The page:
Custer State Park has driving trails, hiking trails, lodges, camping areas, and cabins. Visitors can see the park on foot, from a car, from a canoe, from a bicycle, or while on a guided tour. Several of the lodges even have shopping and dining. It would be a wonderful place for a family vacation… during the warmer months of the year.
Custer State Park is 71,000 acres big. The four of us drove Wildlife Loop Road looking for buffalo, pronghorn and prairie dogs. I’m happy to report spot all three!
Antelope posing for the tourist cameras in Custer State Park.
Burros in Custer State Park.
Another view from Mt. Coolidge. It is hard to see, but if you look just to the right of the middle of this photo, you will see a mountain top that has less trees than any other. That is actually the Crazy Horse Memorial. The mission of the sculpture is to protect and preserve the culture, tradition and living heritage of the North American Indians. It is so gigantic, one can see it from miles away!
A park ranger at Custer State Park suggested we drive to the top of Mount Coolidge and see the views from the firetower. We were really happy he gave us that advice because we would not have known to turn left at the base of the mountain without his help. The steep single lane gravel road was not too much fun to traverse, but I wasn’t driving, and the outcome was amazing!
A lone bison grazing in Custer State Park.
When I snapped this photo, we didn’t realized we would actually be driving in the middle of those crazy rocks within about 15 minutes.
Do you see what I mean when I say these rocks look like drizzled sand castles?
One of the most spectacular sections of Custer State Park was the Cathedral Spires area. From a distance the rock formations looked like wet sand had been drizzled into shape with no regard to form or pattern. Up close it looked like the surface of another planet. I kept expecting Captain James T. Kirk to jump out from behind a rock and rescue our car for a safe return back to our own home galaxy.
Making our way through a “tunnel” in the Needles Eye section of Custer State Park.
On the way to the best viewing platform at the base of Mount Rushmore, visitors get to walk through an archway of all of the state flags. Very festive.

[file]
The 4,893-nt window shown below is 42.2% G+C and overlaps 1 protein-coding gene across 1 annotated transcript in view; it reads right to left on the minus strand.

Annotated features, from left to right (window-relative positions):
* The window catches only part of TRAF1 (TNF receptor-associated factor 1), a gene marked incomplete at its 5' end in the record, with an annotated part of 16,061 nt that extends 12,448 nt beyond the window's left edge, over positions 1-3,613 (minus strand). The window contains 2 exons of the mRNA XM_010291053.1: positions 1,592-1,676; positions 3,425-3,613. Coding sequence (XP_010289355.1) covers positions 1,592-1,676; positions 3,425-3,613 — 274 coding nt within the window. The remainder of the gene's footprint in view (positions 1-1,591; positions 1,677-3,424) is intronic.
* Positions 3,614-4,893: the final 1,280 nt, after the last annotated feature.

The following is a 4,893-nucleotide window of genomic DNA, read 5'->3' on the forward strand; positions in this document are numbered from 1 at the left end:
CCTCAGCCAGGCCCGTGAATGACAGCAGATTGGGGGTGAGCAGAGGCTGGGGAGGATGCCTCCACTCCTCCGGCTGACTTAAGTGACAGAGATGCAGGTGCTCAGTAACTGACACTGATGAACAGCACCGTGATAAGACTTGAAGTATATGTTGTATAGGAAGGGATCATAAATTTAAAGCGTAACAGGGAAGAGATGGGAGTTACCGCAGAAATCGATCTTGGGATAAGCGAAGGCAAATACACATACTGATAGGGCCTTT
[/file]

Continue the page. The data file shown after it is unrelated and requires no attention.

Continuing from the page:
I cannot talk about this stop on the Lower 48 in 48 Tour without posting a photograph of this iconic American sculpture.
Family picture at Mount Rushmore.
We had a great time exploring this region of South Dakota, but when the weekend arrived, it was time for football!
Our KOA campground sat high up on a bluff, so we had a nice view of the Rapid City area.
The four of us spent one day driving through Badlands National Park. Paleontologist Thaddeus Culbertson has this reaction to the mysterious region, “Fancy yourself on the hottest day in summer in the hottest spot of such a place without water – without an animal and scarce an insect astir – without a single flower to speak pleasant things to you and you will have some idea of the utter loneliness of the Bad Lands”.
The Badlands Visitor Center near Interior, SD has a wonderful exhibit that focuses on the cultural history, prairie ecology, and paleontology of the White River Badlands. They also have a book store, a theater featuring the film “Land of Stone and Light”, and a gift shop.
Of the rock formations in the Badlands, early explorer Dr. John Evans once described them as “some magnificent city of the dead, where the labor and genius of forgotten nations had left behind them a multitude of monuments of art and skill”.
The South Dakota Badlands. Wow. For the Lakota the place was ‘mako sica’. Early French trappers called the area ‘les mauvaises terres a traverser’. “Bad Lands”.
Wall Drug Store is an icon of the South Dakota Badlands. The place is so big it comes with its own map! Albeit it was in the middle of nowhere, a young pharmacist and his wife purchased the business in 1931. When business was slow, his wife had the idea of offering free water and coffee to travelers on the nearby highway. Once she gave passersby something to stop for, their business took off. Now, almost 85 years later, the business is a bona fide tourist attraction.
Inside the world famous Wall Drug Store.
Stained glass above the entrance to Wall Drug Store. I love stained glass.
Mike and his dad spotted a few turkeys on their route to the fishing lake.
Some of downtown Rapid City’s skyline.
The four of us took a nice stroll through downtown before dinner at Delmonico Grille one evening. My father-in-law treated us to dinner and each of us enjoyed our selections immensely!